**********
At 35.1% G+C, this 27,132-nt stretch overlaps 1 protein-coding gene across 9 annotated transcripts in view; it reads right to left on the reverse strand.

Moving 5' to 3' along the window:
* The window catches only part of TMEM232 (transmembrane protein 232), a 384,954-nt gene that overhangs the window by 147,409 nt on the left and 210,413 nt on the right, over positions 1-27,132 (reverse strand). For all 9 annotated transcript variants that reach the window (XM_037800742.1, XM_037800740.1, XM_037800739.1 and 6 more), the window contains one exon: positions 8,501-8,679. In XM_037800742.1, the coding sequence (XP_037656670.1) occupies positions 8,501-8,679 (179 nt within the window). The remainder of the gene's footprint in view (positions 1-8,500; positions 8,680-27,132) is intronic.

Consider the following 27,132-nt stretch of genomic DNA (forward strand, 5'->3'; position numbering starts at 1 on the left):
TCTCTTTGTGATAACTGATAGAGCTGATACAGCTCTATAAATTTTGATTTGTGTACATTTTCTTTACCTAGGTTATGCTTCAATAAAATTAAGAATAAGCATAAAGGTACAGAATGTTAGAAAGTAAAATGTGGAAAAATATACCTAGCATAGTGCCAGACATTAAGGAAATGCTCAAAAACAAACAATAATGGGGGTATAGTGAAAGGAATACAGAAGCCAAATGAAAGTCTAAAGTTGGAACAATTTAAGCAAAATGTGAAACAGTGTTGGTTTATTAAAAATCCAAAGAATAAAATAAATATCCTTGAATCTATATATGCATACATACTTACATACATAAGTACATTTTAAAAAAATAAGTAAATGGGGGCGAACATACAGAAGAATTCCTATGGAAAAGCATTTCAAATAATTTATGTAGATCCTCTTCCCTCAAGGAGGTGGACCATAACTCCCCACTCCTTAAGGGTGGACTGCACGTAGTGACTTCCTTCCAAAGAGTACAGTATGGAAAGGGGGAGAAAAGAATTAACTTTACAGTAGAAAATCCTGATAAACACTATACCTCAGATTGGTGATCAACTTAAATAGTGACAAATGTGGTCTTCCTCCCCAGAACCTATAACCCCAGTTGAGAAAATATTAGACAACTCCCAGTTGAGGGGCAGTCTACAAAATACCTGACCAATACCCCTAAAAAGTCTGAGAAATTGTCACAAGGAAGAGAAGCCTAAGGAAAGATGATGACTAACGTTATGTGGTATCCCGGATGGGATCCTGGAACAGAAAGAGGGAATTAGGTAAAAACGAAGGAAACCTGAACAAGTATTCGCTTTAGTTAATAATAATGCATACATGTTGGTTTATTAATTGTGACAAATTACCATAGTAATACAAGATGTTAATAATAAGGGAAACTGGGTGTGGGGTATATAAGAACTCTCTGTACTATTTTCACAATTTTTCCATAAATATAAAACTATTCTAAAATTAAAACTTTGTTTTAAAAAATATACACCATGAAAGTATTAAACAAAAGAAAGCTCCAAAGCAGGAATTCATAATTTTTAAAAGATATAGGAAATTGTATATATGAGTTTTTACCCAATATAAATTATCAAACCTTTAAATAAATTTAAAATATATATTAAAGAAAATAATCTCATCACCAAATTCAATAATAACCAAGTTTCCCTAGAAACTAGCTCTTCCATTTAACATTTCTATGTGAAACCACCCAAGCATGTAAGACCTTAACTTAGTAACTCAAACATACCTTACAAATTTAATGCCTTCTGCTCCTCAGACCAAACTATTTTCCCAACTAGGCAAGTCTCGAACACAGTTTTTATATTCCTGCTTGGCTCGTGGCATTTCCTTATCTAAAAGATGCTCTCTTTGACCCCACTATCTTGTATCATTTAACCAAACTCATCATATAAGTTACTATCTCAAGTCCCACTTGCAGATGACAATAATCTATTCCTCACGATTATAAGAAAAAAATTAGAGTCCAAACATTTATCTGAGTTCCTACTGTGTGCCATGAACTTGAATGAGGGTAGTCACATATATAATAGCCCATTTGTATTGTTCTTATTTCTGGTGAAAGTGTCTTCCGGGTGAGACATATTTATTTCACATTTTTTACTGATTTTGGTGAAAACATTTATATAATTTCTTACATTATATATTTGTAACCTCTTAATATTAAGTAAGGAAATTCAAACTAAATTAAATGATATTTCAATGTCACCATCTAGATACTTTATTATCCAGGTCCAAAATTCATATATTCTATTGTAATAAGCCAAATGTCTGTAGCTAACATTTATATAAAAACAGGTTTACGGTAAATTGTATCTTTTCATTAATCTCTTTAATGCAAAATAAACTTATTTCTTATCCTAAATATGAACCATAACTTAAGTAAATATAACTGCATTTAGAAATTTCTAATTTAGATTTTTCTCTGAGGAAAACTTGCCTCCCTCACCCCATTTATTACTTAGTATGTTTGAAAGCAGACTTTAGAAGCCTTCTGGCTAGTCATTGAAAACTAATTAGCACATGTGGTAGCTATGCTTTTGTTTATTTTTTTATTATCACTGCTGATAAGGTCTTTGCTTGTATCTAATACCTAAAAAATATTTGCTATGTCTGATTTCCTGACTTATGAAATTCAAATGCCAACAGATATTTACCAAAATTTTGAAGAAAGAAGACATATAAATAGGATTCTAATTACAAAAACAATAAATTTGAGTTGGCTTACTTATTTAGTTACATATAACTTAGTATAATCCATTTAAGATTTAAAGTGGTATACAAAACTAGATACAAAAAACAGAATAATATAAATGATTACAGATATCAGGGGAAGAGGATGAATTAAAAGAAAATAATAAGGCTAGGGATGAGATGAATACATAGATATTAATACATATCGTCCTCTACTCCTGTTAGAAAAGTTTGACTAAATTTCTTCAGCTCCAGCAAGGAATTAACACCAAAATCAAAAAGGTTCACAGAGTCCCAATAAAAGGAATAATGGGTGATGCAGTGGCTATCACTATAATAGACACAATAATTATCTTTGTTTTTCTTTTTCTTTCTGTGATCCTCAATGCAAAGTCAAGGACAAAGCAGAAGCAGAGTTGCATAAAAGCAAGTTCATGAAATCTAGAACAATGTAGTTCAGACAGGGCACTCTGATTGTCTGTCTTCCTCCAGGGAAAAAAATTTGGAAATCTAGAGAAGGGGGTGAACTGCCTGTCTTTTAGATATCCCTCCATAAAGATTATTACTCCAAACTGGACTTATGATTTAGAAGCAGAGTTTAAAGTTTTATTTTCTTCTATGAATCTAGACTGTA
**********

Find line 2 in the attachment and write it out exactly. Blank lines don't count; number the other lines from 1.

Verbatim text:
Moving 5' to 3' along the window: